But Percy always worried they would come back. As time trundled on, so it seemed to drag complacency with it, and increasingly the little pool was left full. It wasn’t that he wanted mosquitoes, far from it. Percy appreciated Singapore’s status as malaria-free thanks to previous efforts made. He also understood that the presence of dengue fever in its various forms was a real threat. Sal’s many lectures on all things Singapore had made this very clear. But the fact was, he couldn’t be bothered clearing the water after every downpour, because the storms came so frequently. And, he’d noticed, often the pooled water was displaced by heavy rain, in any case, which, he decided, meant the resulting puddle was fresh and therefore free from larvae.

The table would have to go, he decided, not for the first time.

He took a long slug of beer and thought about the evening at Norm’s. It was painful. Norm wrestling with the rules was bad enough, but watching him decide which cards to play was like watching a lump of meat choosing which shoes to wear. Still, Percy was forced to admit Norm’s persistence had to be admired. Eventually, even he, Percy, had stopped himself sighing in frustration and allowed Norm extra time. A few kicks under the table from Joyann had aided this decision, of course. Afterwards, Joyann had said that he’d been cruelly sarcastic the whole evening, but Percy couldn’t agree. For the occasional round, he’d even been encouraging, but then it wasn’t difficult to sound pleased when Norm actually managed to play something.

By choosing to extend his evening, Percy had not intended to ponder anything other than the beer in his hand, nevertheless, as he sat and thought, so he found himself contemplating some of the others playing cards. There were five in total. Himself, Joyann, Norm, and two women that Norm seemed very keen for Percy to know.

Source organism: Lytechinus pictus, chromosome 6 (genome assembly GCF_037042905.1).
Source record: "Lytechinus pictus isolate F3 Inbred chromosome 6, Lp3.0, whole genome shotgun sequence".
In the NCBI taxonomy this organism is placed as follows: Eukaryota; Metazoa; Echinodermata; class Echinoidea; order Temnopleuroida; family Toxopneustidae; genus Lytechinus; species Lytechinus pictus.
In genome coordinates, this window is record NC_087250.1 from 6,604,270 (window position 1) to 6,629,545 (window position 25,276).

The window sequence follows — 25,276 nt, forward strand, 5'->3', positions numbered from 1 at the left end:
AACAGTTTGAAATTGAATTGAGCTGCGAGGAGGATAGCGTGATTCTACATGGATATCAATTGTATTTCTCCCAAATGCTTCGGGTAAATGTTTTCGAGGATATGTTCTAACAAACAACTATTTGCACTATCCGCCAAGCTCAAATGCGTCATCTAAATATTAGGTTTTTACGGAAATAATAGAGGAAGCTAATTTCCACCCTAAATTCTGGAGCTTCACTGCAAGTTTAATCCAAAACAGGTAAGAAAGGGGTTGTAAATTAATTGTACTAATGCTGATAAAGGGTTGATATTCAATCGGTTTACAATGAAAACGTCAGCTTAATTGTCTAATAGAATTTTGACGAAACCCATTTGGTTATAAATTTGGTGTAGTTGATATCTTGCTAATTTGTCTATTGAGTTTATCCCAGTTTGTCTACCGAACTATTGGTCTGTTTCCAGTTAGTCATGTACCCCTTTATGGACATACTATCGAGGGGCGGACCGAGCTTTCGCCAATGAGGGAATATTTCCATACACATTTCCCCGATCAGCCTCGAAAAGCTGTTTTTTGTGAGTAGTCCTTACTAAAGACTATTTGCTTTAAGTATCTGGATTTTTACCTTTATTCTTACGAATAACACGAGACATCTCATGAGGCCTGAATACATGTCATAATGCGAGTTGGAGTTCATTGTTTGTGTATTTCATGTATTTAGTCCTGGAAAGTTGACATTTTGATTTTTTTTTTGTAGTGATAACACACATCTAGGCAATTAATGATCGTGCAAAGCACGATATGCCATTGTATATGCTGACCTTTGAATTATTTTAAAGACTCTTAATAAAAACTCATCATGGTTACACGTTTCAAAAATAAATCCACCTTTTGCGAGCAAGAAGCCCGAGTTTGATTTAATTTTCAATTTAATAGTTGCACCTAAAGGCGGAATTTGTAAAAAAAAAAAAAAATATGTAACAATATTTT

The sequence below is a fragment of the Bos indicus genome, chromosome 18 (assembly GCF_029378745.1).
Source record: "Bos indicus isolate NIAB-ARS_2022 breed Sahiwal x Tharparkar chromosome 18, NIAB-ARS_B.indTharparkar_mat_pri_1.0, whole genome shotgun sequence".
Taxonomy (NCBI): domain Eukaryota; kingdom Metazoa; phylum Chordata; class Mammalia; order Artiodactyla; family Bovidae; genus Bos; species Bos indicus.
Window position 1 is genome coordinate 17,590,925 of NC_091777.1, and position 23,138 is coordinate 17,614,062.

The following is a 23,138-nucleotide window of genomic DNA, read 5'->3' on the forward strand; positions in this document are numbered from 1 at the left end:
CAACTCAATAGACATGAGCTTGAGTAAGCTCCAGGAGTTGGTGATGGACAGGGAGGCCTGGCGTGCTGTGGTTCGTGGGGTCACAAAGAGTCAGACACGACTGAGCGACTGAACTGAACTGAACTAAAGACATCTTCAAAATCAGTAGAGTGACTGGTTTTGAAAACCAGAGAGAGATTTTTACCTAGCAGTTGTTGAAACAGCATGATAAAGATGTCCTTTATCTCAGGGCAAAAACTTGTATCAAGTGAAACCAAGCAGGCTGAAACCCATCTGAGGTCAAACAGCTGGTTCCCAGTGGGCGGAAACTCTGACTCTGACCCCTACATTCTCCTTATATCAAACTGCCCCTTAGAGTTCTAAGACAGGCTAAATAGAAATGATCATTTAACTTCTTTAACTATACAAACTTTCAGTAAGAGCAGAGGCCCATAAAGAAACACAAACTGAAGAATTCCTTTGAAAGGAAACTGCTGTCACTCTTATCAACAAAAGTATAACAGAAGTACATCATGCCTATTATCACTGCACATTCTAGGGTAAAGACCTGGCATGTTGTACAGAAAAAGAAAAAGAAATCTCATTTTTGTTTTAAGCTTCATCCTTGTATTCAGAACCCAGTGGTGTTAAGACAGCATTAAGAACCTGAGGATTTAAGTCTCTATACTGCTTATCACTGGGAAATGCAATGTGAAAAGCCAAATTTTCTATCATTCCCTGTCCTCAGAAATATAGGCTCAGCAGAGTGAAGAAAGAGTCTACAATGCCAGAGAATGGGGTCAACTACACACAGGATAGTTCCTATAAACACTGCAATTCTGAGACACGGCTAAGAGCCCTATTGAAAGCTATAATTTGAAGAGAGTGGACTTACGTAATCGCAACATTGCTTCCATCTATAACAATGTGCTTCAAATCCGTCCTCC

The younger one reminded him of Sal, for she clearly shared a love of surgery and Botox, having achieved the standard face of most women pursuing an extension of youth. Her name was Trudy, which jarred with Percy because this was the name of his mother, a practical woman whose idea of plastic surgery was nothing more extensive than using super glue to fix her frequent vegetable-knife cuts. She’d learned through a radio broadcast of its surgical origins and from then on fully embraced it. As far as Percy knew, she would have glued on her own severed arm, given half a chance.

This Trudy – his Trudy – known as Gertrude only until she carried the influence of an adult, bore a bright and expressive face, a smiley woman who found humour in everything, including her son. Norm’s Trudy was not nearly the same. Her manner spoke of insecurity, and in messing about with her face she had achieved only that which others of her kind had also managed, a fixed expression that Percy felt could only ever be manmade: one of impassive shock.